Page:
Opinion column: Welcome Mr. Bolton

By Elie Dvorin

On March 7, President Bush sent a strong message to the United Nations by nominating John Bolton to the post of U.S. Ambassador to the UN. Bolton, the Under-Secretary of State for Arms Control & International Security, is the administration’s most vocal critic of the corrupt organization. And while critics of Bolton claim that his contempt for the United Nations makes him a horrible choice for the post, I believe it makes him the best choice. To clean up an organization with as many problems as the United Nations, somebody with a “take no prisoners” approach is needed.

Welcome, Mr. Bolton.

This nomination is contentious because of the perceived importance of the United Nations in addressing current international struggles and crises. Iraq, Afghanistan and the Palestinian territories are housing fledgling democracies, genocide is underway in Rwanda and Sudan, and diplomatic ties between Europe and the United States are in a state of turmoil.

The only problem is that the UN can’t fix any of these problems, in part because its image has been shot to hell. The United Nations denies Israel membership in any of its five regional groups, while it appointed a despotic regime like Libya to the Chair of the U.N. Human Rights Commission. The United Nations continues to do nothing about the genocide in Sudan (a U.N. report actually denied that genocide was taking place), while U.N. “peacekeepers” are raping women and young girls in the Congo. All the while, the Oil-for-Food scandal hangs in the midst.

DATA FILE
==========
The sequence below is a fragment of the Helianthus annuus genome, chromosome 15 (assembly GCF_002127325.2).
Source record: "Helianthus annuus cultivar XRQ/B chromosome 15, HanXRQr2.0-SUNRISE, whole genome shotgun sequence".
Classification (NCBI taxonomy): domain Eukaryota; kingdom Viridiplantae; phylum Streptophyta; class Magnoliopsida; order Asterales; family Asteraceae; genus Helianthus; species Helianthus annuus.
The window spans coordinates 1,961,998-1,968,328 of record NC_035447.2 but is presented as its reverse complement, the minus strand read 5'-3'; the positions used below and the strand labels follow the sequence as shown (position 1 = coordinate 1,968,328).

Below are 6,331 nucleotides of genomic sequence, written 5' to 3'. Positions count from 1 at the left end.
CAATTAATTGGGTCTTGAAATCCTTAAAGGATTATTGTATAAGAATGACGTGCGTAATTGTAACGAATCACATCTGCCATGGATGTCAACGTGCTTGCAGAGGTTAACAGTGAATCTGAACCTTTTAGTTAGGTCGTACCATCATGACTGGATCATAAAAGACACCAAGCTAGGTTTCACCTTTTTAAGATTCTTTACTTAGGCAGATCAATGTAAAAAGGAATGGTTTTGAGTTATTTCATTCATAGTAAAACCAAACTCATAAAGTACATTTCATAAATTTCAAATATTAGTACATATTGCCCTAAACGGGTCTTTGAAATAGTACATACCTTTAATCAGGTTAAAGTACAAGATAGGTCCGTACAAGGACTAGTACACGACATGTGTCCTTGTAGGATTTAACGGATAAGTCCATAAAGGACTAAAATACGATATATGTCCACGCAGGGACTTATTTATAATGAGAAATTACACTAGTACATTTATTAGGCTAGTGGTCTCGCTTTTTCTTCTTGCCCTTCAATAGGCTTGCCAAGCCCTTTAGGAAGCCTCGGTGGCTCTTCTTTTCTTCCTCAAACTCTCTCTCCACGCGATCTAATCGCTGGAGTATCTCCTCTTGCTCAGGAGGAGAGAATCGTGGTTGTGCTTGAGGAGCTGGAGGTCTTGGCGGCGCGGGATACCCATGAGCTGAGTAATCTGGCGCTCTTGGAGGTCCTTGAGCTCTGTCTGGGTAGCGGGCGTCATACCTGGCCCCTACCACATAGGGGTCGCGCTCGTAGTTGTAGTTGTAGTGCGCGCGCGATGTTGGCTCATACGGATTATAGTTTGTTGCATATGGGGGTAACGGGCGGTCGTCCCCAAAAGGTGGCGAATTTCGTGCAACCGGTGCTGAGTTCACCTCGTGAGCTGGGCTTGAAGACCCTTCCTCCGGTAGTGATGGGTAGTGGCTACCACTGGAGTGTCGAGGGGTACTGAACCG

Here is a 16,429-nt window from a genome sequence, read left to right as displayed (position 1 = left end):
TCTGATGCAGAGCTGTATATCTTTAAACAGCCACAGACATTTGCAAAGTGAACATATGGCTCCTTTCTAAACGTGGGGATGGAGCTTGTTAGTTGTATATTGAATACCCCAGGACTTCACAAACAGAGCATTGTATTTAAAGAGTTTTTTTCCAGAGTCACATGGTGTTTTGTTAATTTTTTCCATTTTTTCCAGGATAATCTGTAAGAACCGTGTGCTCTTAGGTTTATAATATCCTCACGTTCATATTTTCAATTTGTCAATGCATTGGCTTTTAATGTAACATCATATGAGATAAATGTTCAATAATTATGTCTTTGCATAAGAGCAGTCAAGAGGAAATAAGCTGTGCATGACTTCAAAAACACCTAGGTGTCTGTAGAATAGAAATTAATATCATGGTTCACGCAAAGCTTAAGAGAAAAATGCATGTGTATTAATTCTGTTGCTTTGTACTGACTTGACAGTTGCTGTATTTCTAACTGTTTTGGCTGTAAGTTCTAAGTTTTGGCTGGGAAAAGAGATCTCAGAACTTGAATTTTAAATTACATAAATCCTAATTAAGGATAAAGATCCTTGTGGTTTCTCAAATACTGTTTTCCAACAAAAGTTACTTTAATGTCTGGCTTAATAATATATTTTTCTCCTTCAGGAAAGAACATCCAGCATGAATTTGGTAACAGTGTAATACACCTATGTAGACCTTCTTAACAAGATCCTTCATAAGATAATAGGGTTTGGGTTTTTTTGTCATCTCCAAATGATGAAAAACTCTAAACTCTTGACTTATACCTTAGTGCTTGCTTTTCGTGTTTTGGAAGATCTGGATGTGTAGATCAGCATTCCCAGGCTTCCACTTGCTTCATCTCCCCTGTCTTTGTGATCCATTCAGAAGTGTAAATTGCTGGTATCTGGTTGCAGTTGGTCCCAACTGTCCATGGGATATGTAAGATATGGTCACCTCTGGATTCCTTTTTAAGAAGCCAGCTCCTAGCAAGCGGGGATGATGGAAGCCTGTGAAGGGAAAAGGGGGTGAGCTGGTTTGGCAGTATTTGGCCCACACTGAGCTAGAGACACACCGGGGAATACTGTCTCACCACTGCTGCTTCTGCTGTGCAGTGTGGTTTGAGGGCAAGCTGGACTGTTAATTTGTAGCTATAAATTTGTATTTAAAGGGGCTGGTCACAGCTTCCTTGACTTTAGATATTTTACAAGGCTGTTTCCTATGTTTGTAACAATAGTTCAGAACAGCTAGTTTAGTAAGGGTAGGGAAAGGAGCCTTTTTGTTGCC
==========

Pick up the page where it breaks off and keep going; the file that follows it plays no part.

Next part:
At worst, the United Nations is a criminal organization. At best, it is simply irrelevant. John Bolton knows this. As he once said The Secretariat (United Nations) Building in New York has 38 stories. If you lost ten stories today, it wouldn’t make a bit of difference. He may be blunt and a bit insensitive, but he’s right, and anybody who can see beyond the internationalist rhetoric knows he’s right.

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Bolton is willing to speak the truth, even when it’s unpopular. The United States makes the United Nations work when it wants it to work and that is exactly the way it should be, because the only question for the United States is “what’s in our national interest?” The United Nations needs the United States to survive, both financially and in terms of international legitimacy. That being the case, the United States needs to exert its force to initiate a process that will revamp the United Nations. For too long, we’ve been bankrolling a world body that would like nothing better than for the United States to fall off the face of the Earth.

Naturally, the internationalists that cling to the United Nations like it’s a lifeboat in the ocean oppose the nomination of John Bolton. Fifty-nine former American diplomats sent a letter to Sen. Richard Lugar, chairman of the Senate Foreign Relations Committee, urging the Senate to reject his nomination. “This is just about the most inexplicable appointment the President could make to represent the United States to the world community,” said Senator John Kerry.

It appears likely that all the Senate Democrats will vote against Bolton after the Apr. 7th hearing, which could put Bolton’s nomination in jeopardy if a few of the left-leaning Republicans join the Democrats in the vote. If the Republicans are unable to get any Democratic support for the nomination, it would mark the first time a Bush nominee has received no Democratic votes.

John Bolton won’t destroy the United Nations, nor will he work to pull the United States out. Bush won’t let him completely alienate the United States, given the recent push to strengthen ties with Europe after the Iraq War. What Bolton will do, however, is work to stop the traditional routine of the United Nations spitting in the face of the United States, while propping up dictatorial regimes and demonstrating its corruption in handling world affairs. Bolton’s confirmation won’t be a cure for the ineptitude of the United Nations, but it may help to establish some level of much-needed accountability.

And that’s a step in the right direction.